A southern France-inspired blend of Grenache, Syrah, and Mourvèdre produces some of Paso Robles' most distinctive wines.
Called the Rhône blend or GSM blend, it's common to see wines made with Grenache, Syrah, and Mourvèdre. However, you may find other Paso Robles varieties blended, including Counoise, Tannat, and Petite Sirah. Each grape is selected for the flavors and structure it adds.
Rhône Blend Tasting Notes
The fruit comes first on the nose of a Paso Robles Rhône-style blend. Think melted berry notes of blackberries and raspberries that lead into subtle floral aromas of rose and orange peel. Wines have almost a chocolatey texture on the palate due to their richness and tannins.
Despite all their richness and bold fruit, you'll be surprised by the pucker of acidity in these wines. The wine's acidity here is attributed to the area's unique induction effect at night, which drops temperatures as much as 35 ºF (20 ºC ) .
Food Pairing with Paso Robles GSM Blends
Given all the robust tannin, acidity, and bold fruit in GSM blends, you'll want to pair these wines with foods that have equal intensity. Barbecue is a great pairing option, as well as roasted meats. Or, for those looking to pair plant-based, make a barbecue or teriyaki lion's mane mushroom steak.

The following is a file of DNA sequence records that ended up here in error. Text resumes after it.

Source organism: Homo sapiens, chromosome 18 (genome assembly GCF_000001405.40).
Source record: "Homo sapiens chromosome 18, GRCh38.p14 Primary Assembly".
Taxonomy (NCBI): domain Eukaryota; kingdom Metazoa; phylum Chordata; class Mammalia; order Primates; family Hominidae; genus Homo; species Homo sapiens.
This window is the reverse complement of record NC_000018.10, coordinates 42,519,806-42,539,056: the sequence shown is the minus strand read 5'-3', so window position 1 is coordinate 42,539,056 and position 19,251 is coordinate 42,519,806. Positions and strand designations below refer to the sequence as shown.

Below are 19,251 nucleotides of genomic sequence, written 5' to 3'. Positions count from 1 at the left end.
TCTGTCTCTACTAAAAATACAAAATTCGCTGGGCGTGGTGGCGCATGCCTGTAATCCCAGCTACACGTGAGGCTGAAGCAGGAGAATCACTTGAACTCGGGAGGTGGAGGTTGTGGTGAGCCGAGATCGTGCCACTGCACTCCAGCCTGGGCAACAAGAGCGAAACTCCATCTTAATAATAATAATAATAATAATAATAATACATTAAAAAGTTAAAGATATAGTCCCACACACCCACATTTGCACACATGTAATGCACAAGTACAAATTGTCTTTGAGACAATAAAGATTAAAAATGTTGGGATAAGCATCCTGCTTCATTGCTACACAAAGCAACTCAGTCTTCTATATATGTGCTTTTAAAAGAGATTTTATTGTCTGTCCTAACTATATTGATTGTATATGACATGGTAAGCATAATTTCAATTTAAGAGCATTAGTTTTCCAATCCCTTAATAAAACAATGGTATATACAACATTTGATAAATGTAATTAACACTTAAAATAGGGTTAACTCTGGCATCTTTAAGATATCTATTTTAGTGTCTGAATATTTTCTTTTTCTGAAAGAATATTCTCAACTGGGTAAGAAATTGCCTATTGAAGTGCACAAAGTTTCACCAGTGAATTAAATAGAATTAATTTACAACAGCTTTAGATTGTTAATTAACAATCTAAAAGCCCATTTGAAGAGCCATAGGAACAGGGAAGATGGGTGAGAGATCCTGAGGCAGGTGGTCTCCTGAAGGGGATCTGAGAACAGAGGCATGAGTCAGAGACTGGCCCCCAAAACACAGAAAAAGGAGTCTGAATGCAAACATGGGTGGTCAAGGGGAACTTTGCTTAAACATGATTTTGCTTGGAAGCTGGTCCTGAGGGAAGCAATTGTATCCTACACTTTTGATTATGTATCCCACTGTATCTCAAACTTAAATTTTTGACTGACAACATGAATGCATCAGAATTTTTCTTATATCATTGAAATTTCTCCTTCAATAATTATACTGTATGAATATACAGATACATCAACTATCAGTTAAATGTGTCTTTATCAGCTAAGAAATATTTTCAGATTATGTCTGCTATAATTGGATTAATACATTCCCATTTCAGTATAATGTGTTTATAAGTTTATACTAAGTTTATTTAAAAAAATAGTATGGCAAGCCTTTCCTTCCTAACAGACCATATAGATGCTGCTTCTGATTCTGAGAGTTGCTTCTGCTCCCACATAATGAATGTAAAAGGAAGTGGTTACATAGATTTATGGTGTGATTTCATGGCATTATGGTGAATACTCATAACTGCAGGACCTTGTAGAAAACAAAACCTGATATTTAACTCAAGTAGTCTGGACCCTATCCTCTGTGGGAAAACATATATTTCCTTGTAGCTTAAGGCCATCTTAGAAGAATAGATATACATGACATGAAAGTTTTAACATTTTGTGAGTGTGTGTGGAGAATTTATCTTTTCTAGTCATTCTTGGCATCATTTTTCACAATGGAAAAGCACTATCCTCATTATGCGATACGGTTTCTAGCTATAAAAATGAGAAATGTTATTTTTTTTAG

The intriguing thing to think about is the subtle flavors of orange peel in these wines that could potentially match the ingredients in the sauce.
How Paso Robles became a hotbed for Rhône wines in America
It was the mid-1980s and America was thirsty for Cabernet Sauvignon. The demand for value wine motivated large-scale producers like J. Lohr and Meridian Vineyards (owned by Foster's) to make Paso Robles wine.
At the time, the land was cheap, so Paso Robles wine country ballooned to 20,000 vineyard acres. While Cabernet reigned king with the value wine market, something special was happening in the hills west of the city of Paso Robles: the introduction of Rhône-style wines to America.
Robert Haas must have scratched his head long and hard when he discovered a plot of land in Las Tablas (about 10 miles west of Paso Robles). This area has rugged calcareous limestone soils which reminded him of the soils in Southern France's Rhône region.
At the time, the varieties of the Rhône were not popular in the States. In fact, most of them didn’t exist here. Yet.
By 1989, Haas had convinced the owners of Château de Beaucastel in Châteauneuf-du-Pape to help invest in a new kind of Paso Robles wine. The winery, Tablas Creek, became a test-bed of Rhône varieties like Grenache, Carignan, Syrah, and Mourvèdre.
In order to mimic the vineyard variation at Château de Beaucastel, Haas planted several different clones of Mourvèdre, Grenache Noir, Syrah, Counoise, Roussanne, Viognier, Marsanne, Grenache Blanc, and Picpoul Blanc - all direct cuttings from various spots around Château de Beaucastel.
But instead of keeping these grapes to himself, Haas started a vine nursery and shared the vines with wineries all over the United States. In fact, many of the top Rhône variety vineyards in the US got propagated initially here in Paso Robles.
Today, you'll find vineyards dedicated to Rhône varieties all over Paso Robles. Each with their unique upbringing into great wines.